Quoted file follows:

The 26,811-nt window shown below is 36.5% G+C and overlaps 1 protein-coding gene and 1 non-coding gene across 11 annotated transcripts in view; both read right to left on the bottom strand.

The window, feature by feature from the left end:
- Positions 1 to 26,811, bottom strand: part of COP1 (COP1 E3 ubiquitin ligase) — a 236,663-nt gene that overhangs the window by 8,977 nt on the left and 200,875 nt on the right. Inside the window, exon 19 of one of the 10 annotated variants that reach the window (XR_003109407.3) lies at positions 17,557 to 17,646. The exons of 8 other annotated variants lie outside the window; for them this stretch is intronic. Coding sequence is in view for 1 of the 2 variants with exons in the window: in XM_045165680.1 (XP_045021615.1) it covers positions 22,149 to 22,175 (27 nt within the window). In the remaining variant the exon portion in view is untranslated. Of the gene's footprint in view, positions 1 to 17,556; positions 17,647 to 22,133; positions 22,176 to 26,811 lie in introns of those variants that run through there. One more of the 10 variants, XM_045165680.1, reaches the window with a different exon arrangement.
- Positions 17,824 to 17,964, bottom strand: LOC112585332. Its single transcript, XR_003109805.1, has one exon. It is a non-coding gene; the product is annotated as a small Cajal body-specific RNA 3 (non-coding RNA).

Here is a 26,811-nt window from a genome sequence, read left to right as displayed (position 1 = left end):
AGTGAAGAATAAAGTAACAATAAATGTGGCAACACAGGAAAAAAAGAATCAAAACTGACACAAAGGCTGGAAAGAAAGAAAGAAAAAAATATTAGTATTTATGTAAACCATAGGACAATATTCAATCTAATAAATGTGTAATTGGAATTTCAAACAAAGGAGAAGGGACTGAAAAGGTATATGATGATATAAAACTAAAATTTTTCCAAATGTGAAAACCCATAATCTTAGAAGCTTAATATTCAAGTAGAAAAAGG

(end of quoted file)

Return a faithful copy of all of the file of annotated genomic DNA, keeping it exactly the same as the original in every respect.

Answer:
The 26,811-nt window shown below is 36.5% G+C and overlaps 1 protein-coding gene and 1 non-coding gene across 11 annotated transcripts in view; both read right to left on the bottom strand.

The window, feature by feature from the left end:
- Positions 1 to 26,811, bottom strand: part of COP1 (COP1 E3 ubiquitin ligase) — a 236,663-nt gene that overhangs the window by 8,977 nt on the left and 200,875 nt on the right. Inside the window, exon 19 of one of the 10 annotated variants that reach the window (XR_003109407.3) lies at positions 17,557 to 17,646. The exons of 8 other annotated variants lie outside the window; for them this stretch is intronic. Coding sequence is in view for 1 of the 2 variants with exons in the window: in XM_045165680.1 (XP_045021615.1) it covers positions 22,149 to 22,175 (27 nt within the window). In the remaining variant the exon portion in view is untranslated. Of the gene's footprint in view, positions 1 to 17,556; positions 17,647 to 22,133; positions 22,176 to 26,811 lie in introns of those variants that run through there. One more of the 10 variants, XM_045165680.1, reaches the window with a different exon arrangement.
- Positions 17,824 to 17,964, bottom strand: LOC112585332. Its single transcript, XR_003109805.1, has one exon. It is a non-coding gene; the product is annotated as a small Cajal body-specific RNA 3 (non-coding RNA).

Here is a 26,811-nt window from a genome sequence, read left to right as displayed (position 1 = left end):
AGTGAAGAATAAAGTAACAATAAATGTGGCAACACAGGAAAAAAAGAATCAAAACTGACACAAAGGCTGGAAAGAAAGAAAGAAAAAAATATTAGTATTTATGTAAACCATAGGACAATATTCAATCTAATAAATGTGTAATTGGAATTTCAAACAAAGGAGAAGGGACTGAAAAGGTATATGATGATATAAAACTAAAATTTTTCCAAATGTGAAAACCCATAATCTTAGAAGCTTAATATTCAAGTAGAAAAAGG